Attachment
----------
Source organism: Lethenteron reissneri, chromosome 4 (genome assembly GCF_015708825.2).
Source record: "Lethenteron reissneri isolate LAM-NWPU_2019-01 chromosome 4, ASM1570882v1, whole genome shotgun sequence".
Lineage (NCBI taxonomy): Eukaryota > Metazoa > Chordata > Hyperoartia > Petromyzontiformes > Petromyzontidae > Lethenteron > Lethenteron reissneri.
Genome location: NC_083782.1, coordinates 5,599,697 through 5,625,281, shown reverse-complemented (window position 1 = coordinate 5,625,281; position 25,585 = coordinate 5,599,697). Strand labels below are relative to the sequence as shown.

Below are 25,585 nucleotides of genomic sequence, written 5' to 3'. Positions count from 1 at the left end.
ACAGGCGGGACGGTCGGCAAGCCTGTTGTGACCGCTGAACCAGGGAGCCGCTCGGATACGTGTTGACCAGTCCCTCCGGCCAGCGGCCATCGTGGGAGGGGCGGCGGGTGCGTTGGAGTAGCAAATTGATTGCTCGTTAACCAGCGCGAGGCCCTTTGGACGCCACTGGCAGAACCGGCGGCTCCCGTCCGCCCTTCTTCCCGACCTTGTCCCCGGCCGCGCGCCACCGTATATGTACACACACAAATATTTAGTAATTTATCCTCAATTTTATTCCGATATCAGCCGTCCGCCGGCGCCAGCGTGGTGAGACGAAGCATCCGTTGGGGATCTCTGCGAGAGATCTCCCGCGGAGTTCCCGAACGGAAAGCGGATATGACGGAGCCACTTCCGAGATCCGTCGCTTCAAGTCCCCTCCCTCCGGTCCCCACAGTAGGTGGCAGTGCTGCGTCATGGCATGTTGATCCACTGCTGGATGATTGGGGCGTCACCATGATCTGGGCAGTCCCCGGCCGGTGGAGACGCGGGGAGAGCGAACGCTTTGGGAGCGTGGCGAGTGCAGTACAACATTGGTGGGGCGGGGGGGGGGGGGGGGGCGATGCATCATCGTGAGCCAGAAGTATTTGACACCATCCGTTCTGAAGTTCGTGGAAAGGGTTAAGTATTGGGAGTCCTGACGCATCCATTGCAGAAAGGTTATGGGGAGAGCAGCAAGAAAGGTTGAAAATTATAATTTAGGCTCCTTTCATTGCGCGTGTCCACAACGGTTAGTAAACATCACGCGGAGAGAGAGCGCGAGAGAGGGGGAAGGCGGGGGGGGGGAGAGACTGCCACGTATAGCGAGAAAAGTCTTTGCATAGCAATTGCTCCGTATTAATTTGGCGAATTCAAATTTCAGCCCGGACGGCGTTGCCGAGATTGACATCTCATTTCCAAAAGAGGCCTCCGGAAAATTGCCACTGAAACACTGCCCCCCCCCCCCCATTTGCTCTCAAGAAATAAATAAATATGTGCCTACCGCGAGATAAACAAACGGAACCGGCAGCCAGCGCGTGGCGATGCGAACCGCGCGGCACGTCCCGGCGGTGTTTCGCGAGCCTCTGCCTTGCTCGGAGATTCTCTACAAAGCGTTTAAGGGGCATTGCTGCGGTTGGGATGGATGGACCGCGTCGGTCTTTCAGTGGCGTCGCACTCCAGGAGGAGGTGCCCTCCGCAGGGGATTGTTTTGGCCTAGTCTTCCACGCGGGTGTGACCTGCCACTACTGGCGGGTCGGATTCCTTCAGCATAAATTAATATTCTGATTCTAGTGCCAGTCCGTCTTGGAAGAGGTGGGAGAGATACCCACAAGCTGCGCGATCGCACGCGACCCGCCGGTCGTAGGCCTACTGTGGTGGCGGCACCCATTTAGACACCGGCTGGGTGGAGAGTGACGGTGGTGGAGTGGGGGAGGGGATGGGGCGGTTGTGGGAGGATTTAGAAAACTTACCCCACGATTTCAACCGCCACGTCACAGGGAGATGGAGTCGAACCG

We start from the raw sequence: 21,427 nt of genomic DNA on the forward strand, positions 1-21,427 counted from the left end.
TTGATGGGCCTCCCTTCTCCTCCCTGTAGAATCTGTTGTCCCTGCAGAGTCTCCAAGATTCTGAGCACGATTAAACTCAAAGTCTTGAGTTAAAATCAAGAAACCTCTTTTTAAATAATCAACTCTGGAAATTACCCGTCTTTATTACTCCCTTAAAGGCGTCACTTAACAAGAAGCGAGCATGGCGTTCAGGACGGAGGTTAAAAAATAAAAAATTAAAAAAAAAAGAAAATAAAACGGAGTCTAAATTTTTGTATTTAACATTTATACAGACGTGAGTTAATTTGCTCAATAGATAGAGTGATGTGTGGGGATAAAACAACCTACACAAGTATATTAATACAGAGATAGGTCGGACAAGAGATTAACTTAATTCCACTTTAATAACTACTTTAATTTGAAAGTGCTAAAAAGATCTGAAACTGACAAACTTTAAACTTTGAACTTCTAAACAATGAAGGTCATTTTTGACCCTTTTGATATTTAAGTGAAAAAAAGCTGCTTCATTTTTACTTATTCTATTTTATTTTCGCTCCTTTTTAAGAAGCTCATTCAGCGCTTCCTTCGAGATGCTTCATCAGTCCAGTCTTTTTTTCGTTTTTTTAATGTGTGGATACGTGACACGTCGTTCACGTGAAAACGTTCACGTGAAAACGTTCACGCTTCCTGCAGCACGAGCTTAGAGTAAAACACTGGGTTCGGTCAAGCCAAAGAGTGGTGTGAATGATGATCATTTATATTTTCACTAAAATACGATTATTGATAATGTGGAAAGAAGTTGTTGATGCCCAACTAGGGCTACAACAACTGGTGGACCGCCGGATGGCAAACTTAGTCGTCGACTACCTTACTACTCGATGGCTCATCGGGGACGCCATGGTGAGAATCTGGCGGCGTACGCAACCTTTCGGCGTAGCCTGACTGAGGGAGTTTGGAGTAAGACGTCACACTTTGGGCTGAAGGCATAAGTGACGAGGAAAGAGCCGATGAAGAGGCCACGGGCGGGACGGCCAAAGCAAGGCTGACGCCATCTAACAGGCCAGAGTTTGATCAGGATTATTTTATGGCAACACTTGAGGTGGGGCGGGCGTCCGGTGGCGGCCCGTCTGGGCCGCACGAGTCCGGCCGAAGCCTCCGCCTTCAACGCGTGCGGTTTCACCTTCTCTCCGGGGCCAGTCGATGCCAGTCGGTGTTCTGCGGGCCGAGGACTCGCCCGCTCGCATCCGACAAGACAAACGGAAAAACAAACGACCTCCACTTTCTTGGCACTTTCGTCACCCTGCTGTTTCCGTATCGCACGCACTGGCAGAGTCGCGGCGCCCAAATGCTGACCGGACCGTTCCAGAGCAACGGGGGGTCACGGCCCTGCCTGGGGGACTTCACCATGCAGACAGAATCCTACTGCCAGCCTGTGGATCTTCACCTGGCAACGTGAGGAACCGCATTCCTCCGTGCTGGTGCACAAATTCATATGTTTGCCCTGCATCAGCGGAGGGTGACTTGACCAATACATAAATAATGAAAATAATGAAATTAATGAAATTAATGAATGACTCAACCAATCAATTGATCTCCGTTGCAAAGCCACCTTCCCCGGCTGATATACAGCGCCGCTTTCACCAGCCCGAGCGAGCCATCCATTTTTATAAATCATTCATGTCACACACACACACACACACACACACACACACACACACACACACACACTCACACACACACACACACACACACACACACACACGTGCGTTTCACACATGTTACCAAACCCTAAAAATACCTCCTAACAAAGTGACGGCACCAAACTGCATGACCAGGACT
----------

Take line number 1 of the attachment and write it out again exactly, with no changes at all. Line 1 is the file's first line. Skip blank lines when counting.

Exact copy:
Source organism: Lethenteron reissneri, chromosome 4 (genome assembly GCF_015708825.2).